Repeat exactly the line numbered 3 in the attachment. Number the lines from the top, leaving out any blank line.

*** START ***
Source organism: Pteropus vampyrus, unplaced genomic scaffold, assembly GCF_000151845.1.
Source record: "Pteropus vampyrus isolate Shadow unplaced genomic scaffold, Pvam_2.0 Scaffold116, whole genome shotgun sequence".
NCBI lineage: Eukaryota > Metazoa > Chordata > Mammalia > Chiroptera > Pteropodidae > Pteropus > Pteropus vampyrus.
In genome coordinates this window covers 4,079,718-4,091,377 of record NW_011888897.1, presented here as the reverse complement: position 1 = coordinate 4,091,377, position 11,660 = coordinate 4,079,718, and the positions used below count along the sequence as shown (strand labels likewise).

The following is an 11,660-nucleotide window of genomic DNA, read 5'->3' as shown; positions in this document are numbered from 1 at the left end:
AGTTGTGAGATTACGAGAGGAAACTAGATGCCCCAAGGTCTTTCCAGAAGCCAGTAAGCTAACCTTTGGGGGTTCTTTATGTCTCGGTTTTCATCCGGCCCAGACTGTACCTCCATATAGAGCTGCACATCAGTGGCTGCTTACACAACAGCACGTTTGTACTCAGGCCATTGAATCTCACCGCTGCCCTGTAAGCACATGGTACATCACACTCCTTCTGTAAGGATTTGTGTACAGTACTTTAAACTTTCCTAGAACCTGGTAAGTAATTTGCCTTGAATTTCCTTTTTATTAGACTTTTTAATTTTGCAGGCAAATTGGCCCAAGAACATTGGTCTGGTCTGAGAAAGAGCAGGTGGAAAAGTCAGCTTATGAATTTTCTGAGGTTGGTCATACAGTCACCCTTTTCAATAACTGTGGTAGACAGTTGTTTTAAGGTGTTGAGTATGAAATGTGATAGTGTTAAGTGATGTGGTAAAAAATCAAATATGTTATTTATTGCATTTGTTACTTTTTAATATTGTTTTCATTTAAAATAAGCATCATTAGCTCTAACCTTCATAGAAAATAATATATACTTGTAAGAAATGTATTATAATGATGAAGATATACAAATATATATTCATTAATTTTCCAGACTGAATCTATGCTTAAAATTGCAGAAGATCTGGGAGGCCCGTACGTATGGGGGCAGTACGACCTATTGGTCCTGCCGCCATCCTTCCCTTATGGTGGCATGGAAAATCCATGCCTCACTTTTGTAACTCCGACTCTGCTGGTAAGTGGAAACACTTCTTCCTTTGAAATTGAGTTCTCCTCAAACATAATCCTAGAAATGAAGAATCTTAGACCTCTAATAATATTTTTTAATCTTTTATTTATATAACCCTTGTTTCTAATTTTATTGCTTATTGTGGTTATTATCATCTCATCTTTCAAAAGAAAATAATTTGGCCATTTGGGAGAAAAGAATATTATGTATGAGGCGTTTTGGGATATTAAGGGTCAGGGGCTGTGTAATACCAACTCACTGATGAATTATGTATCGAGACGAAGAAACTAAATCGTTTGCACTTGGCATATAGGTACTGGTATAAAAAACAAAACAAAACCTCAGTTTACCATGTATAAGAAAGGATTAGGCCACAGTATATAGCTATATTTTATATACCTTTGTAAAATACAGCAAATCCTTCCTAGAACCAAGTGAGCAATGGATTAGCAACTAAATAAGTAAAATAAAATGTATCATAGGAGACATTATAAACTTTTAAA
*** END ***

NCBI lineage: Eukaryota > Metazoa > Chordata > Mammalia > Chiroptera > Pteropodidae > Pteropus > Pteropus vampyrus.